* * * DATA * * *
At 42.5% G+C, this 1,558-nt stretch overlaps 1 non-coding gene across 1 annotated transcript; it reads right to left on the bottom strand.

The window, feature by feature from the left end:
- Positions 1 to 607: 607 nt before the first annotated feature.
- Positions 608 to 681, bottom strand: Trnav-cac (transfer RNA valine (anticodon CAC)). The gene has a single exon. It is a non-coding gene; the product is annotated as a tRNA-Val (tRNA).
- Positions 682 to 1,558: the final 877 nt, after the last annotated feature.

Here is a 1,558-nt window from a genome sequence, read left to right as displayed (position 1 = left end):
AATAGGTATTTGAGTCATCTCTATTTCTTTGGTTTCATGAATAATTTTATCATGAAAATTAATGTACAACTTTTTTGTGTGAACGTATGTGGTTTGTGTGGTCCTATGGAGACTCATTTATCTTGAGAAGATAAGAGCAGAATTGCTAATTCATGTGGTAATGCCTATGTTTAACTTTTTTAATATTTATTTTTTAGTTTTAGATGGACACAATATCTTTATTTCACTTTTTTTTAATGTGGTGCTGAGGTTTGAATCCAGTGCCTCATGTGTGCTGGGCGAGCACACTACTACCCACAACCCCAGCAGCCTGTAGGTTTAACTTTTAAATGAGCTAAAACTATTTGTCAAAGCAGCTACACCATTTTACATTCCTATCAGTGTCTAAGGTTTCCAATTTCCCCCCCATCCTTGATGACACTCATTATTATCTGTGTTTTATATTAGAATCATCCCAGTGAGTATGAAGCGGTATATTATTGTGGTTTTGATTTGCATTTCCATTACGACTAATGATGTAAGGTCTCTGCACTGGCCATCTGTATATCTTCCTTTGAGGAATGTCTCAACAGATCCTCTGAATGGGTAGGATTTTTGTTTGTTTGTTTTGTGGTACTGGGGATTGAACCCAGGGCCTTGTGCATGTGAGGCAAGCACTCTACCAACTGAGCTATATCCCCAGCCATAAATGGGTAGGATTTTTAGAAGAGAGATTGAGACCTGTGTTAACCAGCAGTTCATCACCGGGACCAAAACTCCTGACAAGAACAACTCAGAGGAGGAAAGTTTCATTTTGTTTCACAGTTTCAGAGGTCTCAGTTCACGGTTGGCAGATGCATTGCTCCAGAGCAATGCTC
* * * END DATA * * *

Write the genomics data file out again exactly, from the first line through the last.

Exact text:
At 42.5% G+C, this 1,558-nt stretch overlaps 1 non-coding gene across 1 annotated transcript; it reads right to left on the bottom strand.

The window, feature by feature from the left end:
- Positions 1 to 607: 607 nt before the first annotated feature.
- Positions 608 to 681, bottom strand: Trnav-cac (transfer RNA valine (anticodon CAC)). The gene has a single exon. It is a non-coding gene; the product is annotated as a tRNA-Val (tRNA).
- Positions 682 to 1,558: the final 877 nt, after the last annotated feature.

Here is a 1,558-nt window from a genome sequence, read left to right as displayed (position 1 = left end):
AATAGGTATTTGAGTCATCTCTATTTCTTTGGTTTCATGAATAATTTTATCATGAAAATTAATGTACAACTTTTTTGTGTGAACGTATGTGGTTTGTGTGGTCCTATGGAGACTCATTTATCTTGAGAAGATAAGAGCAGAATTGCTAATTCATGTGGTAATGCCTATGTTTAACTTTTTTAATATTTATTTTTTAGTTTTAGATGGACACAATATCTTTATTTCACTTTTTTTTAATGTGGTGCTGAGGTTTGAATCCAGTGCCTCATGTGTGCTGGGCGAGCACACTACTACCCACAACCCCAGCAGCCTGTAGGTTTAACTTTTAAATGAGCTAAAACTATTTGTCAAAGCAGCTACACCATTTTACATTCCTATCAGTGTCTAAGGTTTCCAATTTCCCCCCCATCCTTGATGACACTCATTATTATCTGTGTTTTATATTAGAATCATCCCAGTGAGTATGAAGCGGTATATTATTGTGGTTTTGATTTGCATTTCCATTACGACTAATGATGTAAGGTCTCTGCACTGGCCATCTGTATATCTTCCTTTGAGGAATGTCTCAACAGATCCTCTGAATGGGTAGGATTTTTGTTTGTTTGTTTTGTGGTACTGGGGATTGAACCCAGGGCCTTGTGCATGTGAGGCAAGCACTCTACCAACTGAGCTATATCCCCAGCCATAAATGGGTAGGATTTTTAGAAGAGAGATTGAGACCTGTGTTAACCAGCAGTTCATCACCGGGACCAAAACTCCTGACAAGAACAACTCAGAGGAGGAAAGTTTCATTTTGTTTCACAGTTTCAGAGGTCTCAGTTCACGGTTGGCAGATGCATTGCTCCAGAGCAATGCTC